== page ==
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Hamsterman

RAF Mitchell FR209 post-war markings

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One may find another photo of FR209 in the photographs section under Malta 1949.

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Easy answer - it isn't a training B-25 because the RAF didn't have any, apart from using the standard bomber in OTUs.  It's an experimental left-over, being used as an "executive" transport or general hack.  I doubt that it had any modifications - any additional seats in the rear fuselage would have required non-existent windows.  It is possible that there could be a couple of extra seats in place of the navigator's position behind the pilots, but I wouldn't bet on it..

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I hope this isn't going to send the discussion off at a tangent. There's photos of another RAF Mitchell with a US serial 43-27774 and described as a VB-25J on Air Britain ABPic. This looks like it might have curtains on the waist windows. One shot looks like it has a 2 star pennant above the fin flash and the caption says used by the RAF Mediterranean/Middle East Communications Squadron

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Posted (edited)

I have some pics in my collection of FR209 later in its career wearing post war D Type roundels too,...... taken in the early 1950`s,... similar to these;

Image result for mitchell fr209

Image result for mitchell fr209

Image result for mitchell fr209

Note the underwing serials and roundels and the fact that this photo is transposed!!!

 

There were at least a handful of VIP Mitchell`s in RAF service including at least 2 x Mk.III`s (B-25J);

 

 

...And Harry Broadhurst or Tedder used a blunt nosed USAAF B-25G/H in the Middle East,....bearing a RAF rank pennant on the nose.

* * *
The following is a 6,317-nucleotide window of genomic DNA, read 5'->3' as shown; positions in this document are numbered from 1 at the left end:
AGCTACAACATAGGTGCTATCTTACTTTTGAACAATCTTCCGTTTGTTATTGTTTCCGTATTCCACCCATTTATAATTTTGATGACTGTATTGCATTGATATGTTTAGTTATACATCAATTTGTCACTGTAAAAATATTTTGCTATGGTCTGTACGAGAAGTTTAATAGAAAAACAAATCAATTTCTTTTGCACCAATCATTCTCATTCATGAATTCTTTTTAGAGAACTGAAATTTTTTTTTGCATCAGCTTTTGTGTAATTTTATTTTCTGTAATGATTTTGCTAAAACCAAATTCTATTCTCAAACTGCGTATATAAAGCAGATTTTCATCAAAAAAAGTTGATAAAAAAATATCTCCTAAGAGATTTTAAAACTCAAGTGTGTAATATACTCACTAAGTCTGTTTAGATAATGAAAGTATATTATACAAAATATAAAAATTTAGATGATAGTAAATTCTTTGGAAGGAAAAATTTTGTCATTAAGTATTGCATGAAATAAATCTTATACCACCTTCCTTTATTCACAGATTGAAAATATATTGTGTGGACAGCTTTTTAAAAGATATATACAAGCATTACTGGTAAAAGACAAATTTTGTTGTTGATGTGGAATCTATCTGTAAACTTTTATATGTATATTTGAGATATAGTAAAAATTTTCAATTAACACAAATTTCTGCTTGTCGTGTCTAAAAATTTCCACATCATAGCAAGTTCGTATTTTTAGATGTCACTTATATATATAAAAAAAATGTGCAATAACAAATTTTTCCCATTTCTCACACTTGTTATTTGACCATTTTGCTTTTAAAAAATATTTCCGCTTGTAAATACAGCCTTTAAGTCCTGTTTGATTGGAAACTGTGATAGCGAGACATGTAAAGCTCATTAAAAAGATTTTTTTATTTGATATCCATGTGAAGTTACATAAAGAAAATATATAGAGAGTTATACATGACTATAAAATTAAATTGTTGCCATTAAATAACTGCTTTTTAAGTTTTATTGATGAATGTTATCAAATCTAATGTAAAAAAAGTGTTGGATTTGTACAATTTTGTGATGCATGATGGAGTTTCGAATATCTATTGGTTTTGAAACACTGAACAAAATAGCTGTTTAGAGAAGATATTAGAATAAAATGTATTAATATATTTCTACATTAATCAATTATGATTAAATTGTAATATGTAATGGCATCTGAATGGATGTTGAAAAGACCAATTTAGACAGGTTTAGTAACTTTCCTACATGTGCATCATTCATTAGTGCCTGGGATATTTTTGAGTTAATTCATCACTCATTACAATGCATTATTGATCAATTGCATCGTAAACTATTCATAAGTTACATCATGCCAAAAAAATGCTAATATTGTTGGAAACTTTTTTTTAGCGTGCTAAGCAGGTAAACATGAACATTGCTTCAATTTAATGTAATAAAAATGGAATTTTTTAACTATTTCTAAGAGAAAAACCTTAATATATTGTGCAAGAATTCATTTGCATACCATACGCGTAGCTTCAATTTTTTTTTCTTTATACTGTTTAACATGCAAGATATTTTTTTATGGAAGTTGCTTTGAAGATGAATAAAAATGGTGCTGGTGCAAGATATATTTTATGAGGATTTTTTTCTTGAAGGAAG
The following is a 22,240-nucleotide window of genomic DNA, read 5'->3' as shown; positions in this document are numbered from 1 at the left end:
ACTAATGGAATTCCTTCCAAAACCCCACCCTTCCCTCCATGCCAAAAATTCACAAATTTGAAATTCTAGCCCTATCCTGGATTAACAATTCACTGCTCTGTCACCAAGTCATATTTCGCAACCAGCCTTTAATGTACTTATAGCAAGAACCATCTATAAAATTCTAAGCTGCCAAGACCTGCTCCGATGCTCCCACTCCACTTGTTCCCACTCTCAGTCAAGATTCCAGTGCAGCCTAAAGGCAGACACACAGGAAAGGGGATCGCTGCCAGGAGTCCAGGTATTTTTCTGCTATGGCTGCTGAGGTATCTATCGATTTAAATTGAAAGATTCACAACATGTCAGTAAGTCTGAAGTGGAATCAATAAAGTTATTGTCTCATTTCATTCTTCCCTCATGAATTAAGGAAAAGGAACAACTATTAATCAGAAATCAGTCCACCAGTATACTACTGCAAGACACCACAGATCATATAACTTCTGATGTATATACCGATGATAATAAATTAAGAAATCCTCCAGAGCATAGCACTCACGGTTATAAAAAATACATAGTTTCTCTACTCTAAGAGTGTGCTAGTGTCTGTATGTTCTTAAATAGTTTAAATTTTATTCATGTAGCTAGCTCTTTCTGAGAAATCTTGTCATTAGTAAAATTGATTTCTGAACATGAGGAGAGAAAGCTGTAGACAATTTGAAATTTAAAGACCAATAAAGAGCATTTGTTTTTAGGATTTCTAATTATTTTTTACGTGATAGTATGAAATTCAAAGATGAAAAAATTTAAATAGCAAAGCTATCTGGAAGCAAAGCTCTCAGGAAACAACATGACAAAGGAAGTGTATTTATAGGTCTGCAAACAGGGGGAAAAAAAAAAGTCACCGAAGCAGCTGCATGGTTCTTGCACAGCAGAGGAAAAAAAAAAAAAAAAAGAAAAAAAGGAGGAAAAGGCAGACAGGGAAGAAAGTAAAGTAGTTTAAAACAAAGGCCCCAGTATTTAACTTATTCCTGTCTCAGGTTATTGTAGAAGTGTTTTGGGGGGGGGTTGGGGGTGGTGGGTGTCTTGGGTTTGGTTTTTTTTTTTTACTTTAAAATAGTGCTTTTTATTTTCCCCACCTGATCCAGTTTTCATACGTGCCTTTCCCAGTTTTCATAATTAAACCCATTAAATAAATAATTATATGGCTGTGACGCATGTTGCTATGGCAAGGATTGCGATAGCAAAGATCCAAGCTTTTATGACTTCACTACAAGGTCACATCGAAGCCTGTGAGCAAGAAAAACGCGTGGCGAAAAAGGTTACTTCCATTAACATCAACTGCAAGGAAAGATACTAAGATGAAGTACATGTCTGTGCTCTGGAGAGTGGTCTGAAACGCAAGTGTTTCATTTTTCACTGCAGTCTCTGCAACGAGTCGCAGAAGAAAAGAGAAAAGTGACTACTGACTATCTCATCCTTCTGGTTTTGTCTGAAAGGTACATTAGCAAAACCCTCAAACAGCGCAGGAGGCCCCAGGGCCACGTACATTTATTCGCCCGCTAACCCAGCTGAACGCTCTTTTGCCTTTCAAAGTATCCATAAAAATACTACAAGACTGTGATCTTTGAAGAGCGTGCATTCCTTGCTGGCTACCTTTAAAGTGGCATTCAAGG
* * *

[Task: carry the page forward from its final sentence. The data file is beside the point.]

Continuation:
I`m not sure which blunt nosed variant it was without double checking.

 

Cheers

         Tony

Edited by Julien
Please DONT use airliners.net pictures

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5 hours ago, Graham Boak said:

Easy answer - it isn't a training B-25 because the RAF didn't have any, apart from using the standard bomber in OTUs.  It's an experimental left-over, being used as an "executive" transport or general hack.  I doubt that it had any modifications - any additional seats in the rear fuselage would have required non-existent windows.  It is possible that there could be a couple of extra seats in place of the navigator's position behind the pilots, but I wouldn't bet on it..

Didn't know that.  I recall coming across a photo of a lineup of planes from the Empire Centeal Flying School and there was a B-25.  Guess I assumed the RAF also used B-25s in a training role.  Maybe that photo was during the war.  Post war it would make sense that the RAF didn't use 25s the same way the USAF did.  (My knowledge of the RAF is limited and my knowledge of post war RAF is virtually non-existent....can you tell?). Thanks.

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The RAF didn't have anywhere near enough B-25s after the end of the war, as the US wanted all Lease-Lend aircraft back.  Presumably this was just too non-standard to bother with.  The closest equivalent to the TB-25 would probably be the Wellington T Mk.10.

 

Postwar serials were carried under both wings but facing in opposite directions.

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2 minutes ago, Graham Boak said:

The RAF didn't have anywhere near enough B-25s after the end of the war, as the US wanted all Lease-Lend aircraft back.  Presumably this was just too non-standard to bother with.  The closest equivalent to the TB-25 would probably be the Wellington T Mk.10.

 

Postwar serials were carried under both wings but facing in opposite directions.

Thanks!

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16 hours ago, Hamsterman said:

Thanks for all your help and dang, you're all so polite!  Yes indeed, I had intended on using the new Airfix kit which should provide all the necessary pieces.  Million dollar follow up question....what did the RAF do to the interiors of their training B-25s?  Anyone know?  I know the USAF install a number of seats in their advanced flight trainers.  Not so sure about instrument trainers.